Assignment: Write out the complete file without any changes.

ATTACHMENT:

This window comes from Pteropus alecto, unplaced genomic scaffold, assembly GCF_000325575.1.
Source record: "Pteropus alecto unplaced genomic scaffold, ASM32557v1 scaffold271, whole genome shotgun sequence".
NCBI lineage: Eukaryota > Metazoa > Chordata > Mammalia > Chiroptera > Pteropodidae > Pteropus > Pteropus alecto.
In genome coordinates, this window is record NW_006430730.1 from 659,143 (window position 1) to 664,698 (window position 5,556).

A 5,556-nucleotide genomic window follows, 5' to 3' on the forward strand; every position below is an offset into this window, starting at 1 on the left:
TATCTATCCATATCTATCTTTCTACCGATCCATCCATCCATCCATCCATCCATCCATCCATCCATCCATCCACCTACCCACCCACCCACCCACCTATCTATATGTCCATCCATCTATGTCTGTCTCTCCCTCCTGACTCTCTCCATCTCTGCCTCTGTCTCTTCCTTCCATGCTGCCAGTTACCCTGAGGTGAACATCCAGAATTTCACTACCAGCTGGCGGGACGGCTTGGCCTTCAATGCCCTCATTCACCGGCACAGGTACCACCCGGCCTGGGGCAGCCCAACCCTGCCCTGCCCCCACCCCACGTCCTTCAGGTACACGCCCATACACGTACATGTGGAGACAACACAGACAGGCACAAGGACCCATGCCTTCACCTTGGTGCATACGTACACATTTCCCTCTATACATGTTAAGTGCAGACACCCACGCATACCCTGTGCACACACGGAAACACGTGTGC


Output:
This window comes from Pteropus alecto, unplaced genomic scaffold, assembly GCF_000325575.1.
Source record: "Pteropus alecto unplaced genomic scaffold, ASM32557v1 scaffold271, whole genome shotgun sequence".
NCBI lineage: Eukaryota > Metazoa > Chordata > Mammalia > Chiroptera > Pteropodidae > Pteropus > Pteropus alecto.
In genome coordinates, this window is record NW_006430730.1 from 659,143 (window position 1) to 664,698 (window position 5,556).

A 5,556-nucleotide genomic window follows, 5' to 3' on the forward strand; every position below is an offset into this window, starting at 1 on the left:
TATCTATCCATATCTATCTTTCTACCGATCCATCCATCCATCCATCCATCCATCCATCCATCCATCCATCCACCTACCCACCCACCCACCCACCTATCTATATGTCCATCCATCTATGTCTGTCTCTCCCTCCTGACTCTCTCCATCTCTGCCTCTGTCTCTTCCTTCCATGCTGCCAGTTACCCTGAGGTGAACATCCAGAATTTCACTACCAGCTGGCGGGACGGCTTGGCCTTCAATGCCCTCATTCACCGGCACAGGTACCACCCGGCCTGGGGCAGCCCAACCCTGCCCTGCCCCCACCCCACGTCCTTCAGGTACACGCCCATACACGTACATGTGGAGACAACACAGACAGGCACAAGGACCCATGCCTTCACCTTGGTGCATACGTACACATTTCCCTCTATACATGTTAAGTGCAGACACCCACGCATACCCTGTGCACACACGGAAACACGTGTGC